• 16 Most of these seals can be seen in Nahman Avigad, rev. Benjamin Sass, Corpus of West Semitic Stamp Seals (Jerusalem: Israel Academy of Sciences and Humanities; Israel Exploration Society; Institute of Archaeology, Hebrew University of Jerusalem, 1997), nos. 11, 82, 104, 127, 194, 206, 284, 381, 385, 689. See also Benjamin Sass, “The Pre-Exilic Seals: Iconism vs. Aniconism,” in Studies in the Iconography of Northwest Semitic Inscribed Seals, ed. Benjamin Sass and Christoph Uehlinger (Gottingen: Vandenhoeck & Ruprecht; Fribourg: University Press; 1991), 211 figs. 75–76, 215 figs. 77–81; Keel and Uehlinger, Gods, Goddesses, and Images of God, 253 illus. 245–47b, 275 illus. 274a–274d; William A. Ward, “The Four-Winged Serpent on Hebrew Seals,” Rivista degli studi orientali 43, no. 2 (1968): 137 fig. 1.
  • 17 Shlomit Weksler-Bdolah, Alexander Onn, Shua Kisilevitz, and Brigitte Ouahnouna, “Layers of Ancient Jerusalem,” Biblical Archaeology Review 38, no. 1 (January/February 2012): 40; Tallay Ornan, “Member in the Entourage of Yahweh: A Uraeus Seal from the Western Wall Plaza Excavations, Jerusalem,” ʿAtiqot: Journal of the Israel Department of Antiquities 72 (2012): 1520.
  • 18 K. A. Kitchen, On the Reliability of the Old Testament (Grand Rapids, MI: Wm. B. Eerdmans, 2003), 52, 59; Mordechai Cogan, “Into Exile: From Assyrian Conquest of Israel to the Fall of Babylon,” in The Oxford History of the Biblical World, ed. Michael D. Coogan (New York, NY: Oxford University Press, 1998), 325; Steven L. McKenzie, “Judah, Kingdom of,” in Eerdmans Dictionary, 746; Israel Finkelstein and Neil Asher Silberman, The Bible Unearthed: Archaeology’s New Vision of Ancient Israel and the Origin of its Sacred Texts (New York, NY: Touchstone, 2001), 243; Charles H. Miller, “Jerusalem,” in HarperCollins Bible Dictionary, 447.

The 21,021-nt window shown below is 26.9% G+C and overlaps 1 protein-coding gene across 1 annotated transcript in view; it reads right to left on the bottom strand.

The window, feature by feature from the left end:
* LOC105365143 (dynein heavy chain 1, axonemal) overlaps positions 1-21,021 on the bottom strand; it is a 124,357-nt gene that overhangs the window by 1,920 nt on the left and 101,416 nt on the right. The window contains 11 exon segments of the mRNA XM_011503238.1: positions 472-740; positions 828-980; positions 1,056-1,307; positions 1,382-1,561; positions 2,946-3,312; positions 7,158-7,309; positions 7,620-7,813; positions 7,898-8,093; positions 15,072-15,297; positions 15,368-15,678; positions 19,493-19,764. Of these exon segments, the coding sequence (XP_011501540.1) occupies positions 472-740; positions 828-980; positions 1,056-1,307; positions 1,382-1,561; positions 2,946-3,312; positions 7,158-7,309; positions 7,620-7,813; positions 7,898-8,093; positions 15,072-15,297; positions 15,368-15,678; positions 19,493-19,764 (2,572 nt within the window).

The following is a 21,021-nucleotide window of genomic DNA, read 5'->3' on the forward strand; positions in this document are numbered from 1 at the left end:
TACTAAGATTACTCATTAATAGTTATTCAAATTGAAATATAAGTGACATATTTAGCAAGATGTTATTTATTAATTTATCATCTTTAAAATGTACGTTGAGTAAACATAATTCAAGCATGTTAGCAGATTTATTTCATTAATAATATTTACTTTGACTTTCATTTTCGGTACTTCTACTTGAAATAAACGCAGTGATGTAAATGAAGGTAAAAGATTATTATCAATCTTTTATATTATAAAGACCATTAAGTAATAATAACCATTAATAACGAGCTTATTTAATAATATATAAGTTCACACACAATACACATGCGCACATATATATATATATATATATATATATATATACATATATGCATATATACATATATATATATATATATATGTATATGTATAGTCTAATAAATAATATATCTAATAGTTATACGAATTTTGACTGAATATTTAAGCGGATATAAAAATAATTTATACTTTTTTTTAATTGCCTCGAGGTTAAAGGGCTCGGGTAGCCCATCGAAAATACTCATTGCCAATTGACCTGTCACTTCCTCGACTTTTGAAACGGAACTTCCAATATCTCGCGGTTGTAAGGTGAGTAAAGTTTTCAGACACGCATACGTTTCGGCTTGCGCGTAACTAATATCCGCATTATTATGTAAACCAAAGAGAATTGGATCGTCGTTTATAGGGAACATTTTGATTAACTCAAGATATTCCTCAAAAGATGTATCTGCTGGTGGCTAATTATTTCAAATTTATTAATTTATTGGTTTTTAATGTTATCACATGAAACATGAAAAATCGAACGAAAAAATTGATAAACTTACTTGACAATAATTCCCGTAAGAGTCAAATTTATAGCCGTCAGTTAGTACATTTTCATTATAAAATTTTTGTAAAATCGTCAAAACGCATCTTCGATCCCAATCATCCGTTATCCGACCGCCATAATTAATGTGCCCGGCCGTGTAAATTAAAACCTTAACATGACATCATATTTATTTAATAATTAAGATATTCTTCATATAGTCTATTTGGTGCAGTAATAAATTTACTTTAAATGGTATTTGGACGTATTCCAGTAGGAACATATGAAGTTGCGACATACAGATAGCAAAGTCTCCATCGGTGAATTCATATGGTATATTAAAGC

• 19 Jeffrey R. Chadwick, “Lehi’s House at Jerusalem and the Land of his Inheritance,” in Glimpses of Lehi’s Jerusalem, ed. John W. Welch, David Rolph Seely, and Jo Ann H. Seely (Provo, UT: FARMS, 2004), 87–99, 118–124; Brant A. Gardner, Second Witness: Analytical and Contextual Commentary on the Book of Mormon, 6 vols. (Salt Lake City, UT: Greg Kofford Books, 2007), 1:32; Brant A. Gardner, Traditions of the Fathers: The Book of Mormon as History (Salt Lake City, UT: Greg Kofford Books, 2015), 65–67.
  • 20 John Gee, “Cherubim and Seraphim: Iconography in the First Jerusalem Temple,” in The Temple: Past, Present, and Future, ed. Stephen D. Ricks and Jeffrey M. Bradshaw (Orem, UT: The Interpreter Foundation; Salt Lake City: Eborn Books, 2021), 97–100, 105; Izaak J. de Hulster, “Of Angels and Iconography: Isaiah 6 and the Biblical Concept of Seraphs and Cherubs,” in Iconographic Exegesis of the Hebrew Bible/Old Testament: An Introduction to Its Theory, Method, and Practice, ed. Izaak J. de Hulster, Brent A. Strawn, and Ryan P. Bonfiglio (Göttingen: Vandenhoeck & Ruprecht, 2015), 147–55. See also Keel and Uehlinger, Gods, Goddesses, and Images of God, 273–274.
  • 21 Royal Skousen and Robin Scott Jensen, eds., Revelations and Translations, vol. 5: Original Manuscript of the Book of Mormon, The Joseph Smith Papers (Salt Lake City, UT: Church Historians Press, 2021), 113. See also Royal Skousen, ed., The Original Manuscript of the Book of Mormon: Typographical Facsimile of the Extant Text (Provo, UT: FARMS, 2001), 142, line 15. Spelling errors of the original manuscript have not been retained in the body of the text.
  • 22 Royal Skousen, Analysis of Textual Variants of the Book of Mormon, 2nd ed. (Provo, UT: FARMS and BYU Studies, 2017), 1:381.
  • 23 Skousen, Analysis of Textual Variants, 381.
  • 24 Rappleye, “Serpents of Fire and Brass,” 220.